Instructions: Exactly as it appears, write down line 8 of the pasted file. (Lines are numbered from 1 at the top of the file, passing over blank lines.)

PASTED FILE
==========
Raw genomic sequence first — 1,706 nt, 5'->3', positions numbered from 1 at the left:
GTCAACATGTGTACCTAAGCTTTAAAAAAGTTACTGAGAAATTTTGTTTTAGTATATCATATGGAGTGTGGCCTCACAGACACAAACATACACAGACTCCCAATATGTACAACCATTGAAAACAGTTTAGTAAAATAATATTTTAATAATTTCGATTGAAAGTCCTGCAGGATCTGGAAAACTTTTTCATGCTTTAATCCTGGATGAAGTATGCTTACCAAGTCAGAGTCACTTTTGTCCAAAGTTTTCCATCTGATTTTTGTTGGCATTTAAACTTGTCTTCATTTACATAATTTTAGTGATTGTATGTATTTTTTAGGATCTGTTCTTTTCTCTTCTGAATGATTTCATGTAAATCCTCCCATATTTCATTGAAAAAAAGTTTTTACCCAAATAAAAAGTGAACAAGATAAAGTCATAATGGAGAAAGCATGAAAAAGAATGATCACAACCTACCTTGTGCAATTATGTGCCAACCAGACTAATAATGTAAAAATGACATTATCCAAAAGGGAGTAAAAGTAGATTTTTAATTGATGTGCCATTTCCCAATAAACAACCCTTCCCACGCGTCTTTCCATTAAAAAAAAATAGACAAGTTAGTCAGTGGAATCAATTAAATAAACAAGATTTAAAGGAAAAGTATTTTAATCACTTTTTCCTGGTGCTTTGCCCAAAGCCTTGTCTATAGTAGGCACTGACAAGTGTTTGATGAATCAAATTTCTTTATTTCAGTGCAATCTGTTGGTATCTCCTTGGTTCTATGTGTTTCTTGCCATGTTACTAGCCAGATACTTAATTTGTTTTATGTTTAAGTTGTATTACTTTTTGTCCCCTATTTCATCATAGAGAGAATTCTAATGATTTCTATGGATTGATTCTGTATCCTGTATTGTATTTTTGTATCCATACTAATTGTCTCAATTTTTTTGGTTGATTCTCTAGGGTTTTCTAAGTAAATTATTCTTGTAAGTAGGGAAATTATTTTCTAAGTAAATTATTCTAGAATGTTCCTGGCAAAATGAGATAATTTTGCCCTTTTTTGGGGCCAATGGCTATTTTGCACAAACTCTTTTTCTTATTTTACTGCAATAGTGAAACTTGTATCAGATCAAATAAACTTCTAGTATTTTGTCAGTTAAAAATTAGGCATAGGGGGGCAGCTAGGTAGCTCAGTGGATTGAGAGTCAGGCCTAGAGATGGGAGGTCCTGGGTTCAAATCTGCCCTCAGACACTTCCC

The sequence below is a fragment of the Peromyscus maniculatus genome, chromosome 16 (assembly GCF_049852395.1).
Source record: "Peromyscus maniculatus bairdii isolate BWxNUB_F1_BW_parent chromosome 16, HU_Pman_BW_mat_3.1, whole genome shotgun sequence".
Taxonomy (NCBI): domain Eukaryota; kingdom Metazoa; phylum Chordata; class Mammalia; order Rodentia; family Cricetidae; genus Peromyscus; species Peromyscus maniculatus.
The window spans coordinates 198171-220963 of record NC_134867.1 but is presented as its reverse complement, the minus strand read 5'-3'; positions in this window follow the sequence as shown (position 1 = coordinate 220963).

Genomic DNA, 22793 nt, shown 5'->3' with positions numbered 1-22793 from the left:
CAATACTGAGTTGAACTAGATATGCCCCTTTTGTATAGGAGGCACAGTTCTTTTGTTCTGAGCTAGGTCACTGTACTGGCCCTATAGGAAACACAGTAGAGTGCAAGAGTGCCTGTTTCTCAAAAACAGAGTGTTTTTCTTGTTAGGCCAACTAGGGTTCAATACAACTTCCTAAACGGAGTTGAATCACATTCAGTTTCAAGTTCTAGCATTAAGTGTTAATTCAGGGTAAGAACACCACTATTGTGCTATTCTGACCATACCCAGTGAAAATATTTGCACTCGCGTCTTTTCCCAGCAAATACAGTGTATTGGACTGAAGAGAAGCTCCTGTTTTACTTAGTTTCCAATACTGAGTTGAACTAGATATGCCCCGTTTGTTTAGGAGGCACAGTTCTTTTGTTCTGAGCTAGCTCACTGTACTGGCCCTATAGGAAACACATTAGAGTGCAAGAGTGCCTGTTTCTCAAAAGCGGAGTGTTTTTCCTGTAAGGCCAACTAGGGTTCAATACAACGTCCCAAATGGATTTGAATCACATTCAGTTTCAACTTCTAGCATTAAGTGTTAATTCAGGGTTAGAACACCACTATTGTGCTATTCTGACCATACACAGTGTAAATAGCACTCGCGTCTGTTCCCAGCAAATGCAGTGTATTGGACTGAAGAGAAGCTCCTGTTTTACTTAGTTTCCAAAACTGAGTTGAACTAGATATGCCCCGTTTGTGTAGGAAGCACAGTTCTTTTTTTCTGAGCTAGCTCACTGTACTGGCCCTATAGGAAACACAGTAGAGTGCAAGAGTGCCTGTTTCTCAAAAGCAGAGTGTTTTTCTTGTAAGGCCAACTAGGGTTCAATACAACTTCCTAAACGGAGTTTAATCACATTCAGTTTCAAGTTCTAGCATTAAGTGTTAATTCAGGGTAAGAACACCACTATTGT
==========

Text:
CAATACTGAGTTGAACTAGATATGCCCCTTTTGTATAGGAGGCACAGTTCTTTTGTTCTGAGCTAGGTCACTGTACTGGCCCTATAGGAAACACAGTAGAGTGCAAGAGTGCCTGTTTCTCAAAAACAGAGTGTTTTTCTTGTTAGGCCAACTAGGGTTCAATACAACTTCCTAAACGGAGTTGAATCACATTCAGTTTCAAGTTCTAGCATTAAGTGTTAATTCAGGGTAAGAACACCACTATTGTGCTATTCTGACCATACCCAGTGAAAATATTTGCACTCGCGTCTTTTCCCAGCAAATACAGTGTATTGGACTGAAGAGAAGCTCCTGTTTTACTTAGTTTCCAATACTGAGTTGAACTAGATATGCCCCGTTTGTTTAGGAGGCACAGTTCTTTTGTTCTGAGCTAGCTCACTGTACTGGCCCTATAGGAAACACATTAGAGTGCAAGAGTGCCTGTTTCTCAAAAGCGGAGTGTTTTTCCTGTAAGGCCAACTAGGGTTCAATACAACGTCCCAAATGGATTTGAATCACATTCAGTTTCAACTTCTAGCATTAAGTGTTAATTCAGGGTTAGAACACCACTATTGTGCTATTCTGACCATACACAGTGTAAATAGCACTCGCGTCTGTTCCCAGCAAATGCAGTGTATTGGACTGAAGAGAAGCTCCTGTTTTACTTAGTTTCCAAAACTGAGTTGAACTAGATATGCCCCGTTTGTGTAGGAAGCACAGTTCTTTTTTTCTGAGCTAGCTCACTGTACTGGCCCTATAGGAAACACAGTAGAGTGCAAGAGTGCCTGTTTCTCAAAAGCAGAGTGTTTTTCTTGTAAGGCCAACTAGGGTTCAATACAACTTCCTAAACGGAGTTTAATCACATTCAGTTTCAAGTTCTAGCATTAAGTGTTAATTCAGGGTAAGAACACCACTATTGT